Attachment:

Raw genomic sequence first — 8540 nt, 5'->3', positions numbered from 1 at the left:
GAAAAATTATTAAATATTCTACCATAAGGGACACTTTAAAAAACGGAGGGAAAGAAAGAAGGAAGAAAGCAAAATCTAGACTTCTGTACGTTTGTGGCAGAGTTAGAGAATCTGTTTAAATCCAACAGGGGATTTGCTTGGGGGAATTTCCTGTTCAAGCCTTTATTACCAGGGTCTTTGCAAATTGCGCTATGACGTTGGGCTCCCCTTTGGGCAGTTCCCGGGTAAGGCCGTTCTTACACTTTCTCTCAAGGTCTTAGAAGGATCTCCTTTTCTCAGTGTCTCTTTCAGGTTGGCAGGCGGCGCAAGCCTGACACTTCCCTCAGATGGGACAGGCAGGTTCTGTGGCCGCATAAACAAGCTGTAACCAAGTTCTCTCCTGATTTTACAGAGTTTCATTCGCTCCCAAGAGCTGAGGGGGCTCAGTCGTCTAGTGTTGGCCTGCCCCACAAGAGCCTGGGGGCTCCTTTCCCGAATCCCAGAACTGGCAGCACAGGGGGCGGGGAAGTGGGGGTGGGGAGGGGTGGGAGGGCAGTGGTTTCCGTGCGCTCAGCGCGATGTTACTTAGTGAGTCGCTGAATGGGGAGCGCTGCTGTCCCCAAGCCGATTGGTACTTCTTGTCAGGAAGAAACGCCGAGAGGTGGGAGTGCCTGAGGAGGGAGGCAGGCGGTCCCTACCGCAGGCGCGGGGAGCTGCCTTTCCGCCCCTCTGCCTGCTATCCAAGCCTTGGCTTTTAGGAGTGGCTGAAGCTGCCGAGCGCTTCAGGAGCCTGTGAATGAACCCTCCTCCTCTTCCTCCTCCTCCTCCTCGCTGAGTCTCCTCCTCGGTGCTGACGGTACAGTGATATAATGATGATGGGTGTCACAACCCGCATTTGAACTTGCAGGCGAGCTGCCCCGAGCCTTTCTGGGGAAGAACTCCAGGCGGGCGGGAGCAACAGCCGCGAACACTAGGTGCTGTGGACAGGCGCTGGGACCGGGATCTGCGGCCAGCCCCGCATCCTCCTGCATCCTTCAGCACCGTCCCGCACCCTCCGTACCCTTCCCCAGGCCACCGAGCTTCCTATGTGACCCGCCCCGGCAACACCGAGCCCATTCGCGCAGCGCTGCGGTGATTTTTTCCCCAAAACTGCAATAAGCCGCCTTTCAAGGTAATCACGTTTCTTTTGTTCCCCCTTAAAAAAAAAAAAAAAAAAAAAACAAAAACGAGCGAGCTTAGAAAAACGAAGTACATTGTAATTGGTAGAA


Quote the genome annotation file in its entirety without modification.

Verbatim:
Raw genomic sequence first — 8540 nt, 5'->3', positions numbered from 1 at the left:
GAAAAATTATTAAATATTCTACCATAAGGGACACTTTAAAAAACGGAGGGAAAGAAAGAAGGAAGAAAGCAAAATCTAGACTTCTGTACGTTTGTGGCAGAGTTAGAGAATCTGTTTAAATCCAACAGGGGATTTGCTTGGGGGAATTTCCTGTTCAAGCCTTTATTACCAGGGTCTTTGCAAATTGCGCTATGACGTTGGGCTCCCCTTTGGGCAGTTCCCGGGTAAGGCCGTTCTTACACTTTCTCTCAAGGTCTTAGAAGGATCTCCTTTTCTCAGTGTCTCTTTCAGGTTGGCAGGCGGCGCAAGCCTGACACTTCCCTCAGATGGGACAGGCAGGTTCTGTGGCCGCATAAACAAGCTGTAACCAAGTTCTCTCCTGATTTTACAGAGTTTCATTCGCTCCCAAGAGCTGAGGGGGCTCAGTCGTCTAGTGTTGGCCTGCCCCACAAGAGCCTGGGGGCTCCTTTCCCGAATCCCAGAACTGGCAGCACAGGGGGCGGGGAAGTGGGGGTGGGGAGGGGTGGGAGGGCAGTGGTTTCCGTGCGCTCAGCGCGATGTTACTTAGTGAGTCGCTGAATGGGGAGCGCTGCTGTCCCCAAGCCGATTGGTACTTCTTGTCAGGAAGAAACGCCGAGAGGTGGGAGTGCCTGAGGAGGGAGGCAGGCGGTCCCTACCGCAGGCGCGGGGAGCTGCCTTTCCGCCCCTCTGCCTGCTATCCAAGCCTTGGCTTTTAGGAGTGGCTGAAGCTGCCGAGCGCTTCAGGAGCCTGTGAATGAACCCTCCTCCTCTTCCTCCTCCTCCTCCTCGCTGAGTCTCCTCCTCGGTGCTGACGGTACAGTGATATAATGATGATGGGTGTCACAACCCGCATTTGAACTTGCAGGCGAGCTGCCCCGAGCCTTTCTGGGGAAGAACTCCAGGCGGGCGGGAGCAACAGCCGCGAACACTAGGTGCTGTGGACAGGCGCTGGGACCGGGATCTGCGGCCAGCCCCGCATCCTCCTGCATCCTTCAGCACCGTCCCGCACCCTCCGTACCCTTCCCCAGGCCACCGAGCTTCCTATGTGACCCGCCCCGGCAACACCGAGCCCATTCGCGCAGCGCTGCGGTGATTTTTTCCCCAAAACTGCAATAAGCCGCCTTTCAAGGTAATCACGTTTCTTTTGTTCCCCCTTAAAAAAAAAAAAAAAAAAAAAACAAAAACGAGCGAGCTTAGAAAAACGAAGTACATTGTAATTGGTAGAA